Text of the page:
Let me just say, I have no issues with the human body - it's a gracious thing to behold and it is art.
But IMHO a strip club is NOT art. It's just a business.
I don't put male strippers on the same level - it's frankly just not the same. I don't get the same sense of depersonalization when I see ads for such places.
And frankly - although I know male sexual assault by females happens some of the time - those who commit acts of sexual violence are men against women and not the other way around in the majority of circumstances.
I once heard a deacon talking about how women are depersonalized as sexual objects, and that men have grown up thinking that sex is "their right." He said "Men are not monkeys. We are not driven by only a biological urge to have sex. We are human beings too, and we were created to equally revere our partners, not dominate them, not use them, not look at them as a way to 'measure up' and meet sexual milestones. That kind of thinking demoralizes women. And men, too. We men must do better."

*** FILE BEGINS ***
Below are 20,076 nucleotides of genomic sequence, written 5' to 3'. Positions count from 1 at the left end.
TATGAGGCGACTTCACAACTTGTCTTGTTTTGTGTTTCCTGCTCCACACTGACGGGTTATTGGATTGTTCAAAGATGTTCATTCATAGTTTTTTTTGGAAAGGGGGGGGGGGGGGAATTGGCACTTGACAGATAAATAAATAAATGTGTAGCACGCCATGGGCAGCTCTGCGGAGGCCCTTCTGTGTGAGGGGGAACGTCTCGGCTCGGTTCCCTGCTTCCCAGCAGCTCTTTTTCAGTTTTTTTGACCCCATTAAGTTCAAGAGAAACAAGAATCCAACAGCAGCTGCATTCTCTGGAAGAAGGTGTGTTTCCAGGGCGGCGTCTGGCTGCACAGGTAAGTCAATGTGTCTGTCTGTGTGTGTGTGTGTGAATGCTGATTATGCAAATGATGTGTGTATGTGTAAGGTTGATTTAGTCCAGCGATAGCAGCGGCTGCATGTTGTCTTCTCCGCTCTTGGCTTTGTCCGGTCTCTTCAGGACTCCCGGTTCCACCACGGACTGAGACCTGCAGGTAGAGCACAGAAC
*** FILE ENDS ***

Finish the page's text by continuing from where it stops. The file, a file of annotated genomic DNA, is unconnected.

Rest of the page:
To be sure, another speaker who works with college-age people said that young men admitted that at parties, they try to charm whom they peg as the most vulnerable woman in the group. They scour the group for someone who looks like she might need attention. Someone getting through a breakup or other tough time. They offer an ear to listen with the intention of getting the vulnerable woman to have sex with them that night. And you know what? It works like a charm. They have no intention of creating a relationship with that person. They are just out for the sex that night.
How's that for disgusting?
And, especially for teenagers, girls sharing nude photos is not so uncommon. Why do girls do it? Many say because the boy asked her to, and she would "feel bad" if she said no. Or, that she is "proud of her body." But here is the number one reason I heard is from a counselor who works with young people. That the young women doing so send the pictures because they want validation that they are attractive.
So, if anyone out there still thinks I'm a prude for my concerns about "gentlemen's clubs," I hope you read this blog post. Again and again. To men and boys, I agree with the deacon: you're better than that. To girls and women, again, I agree with the deacon: you're better than that.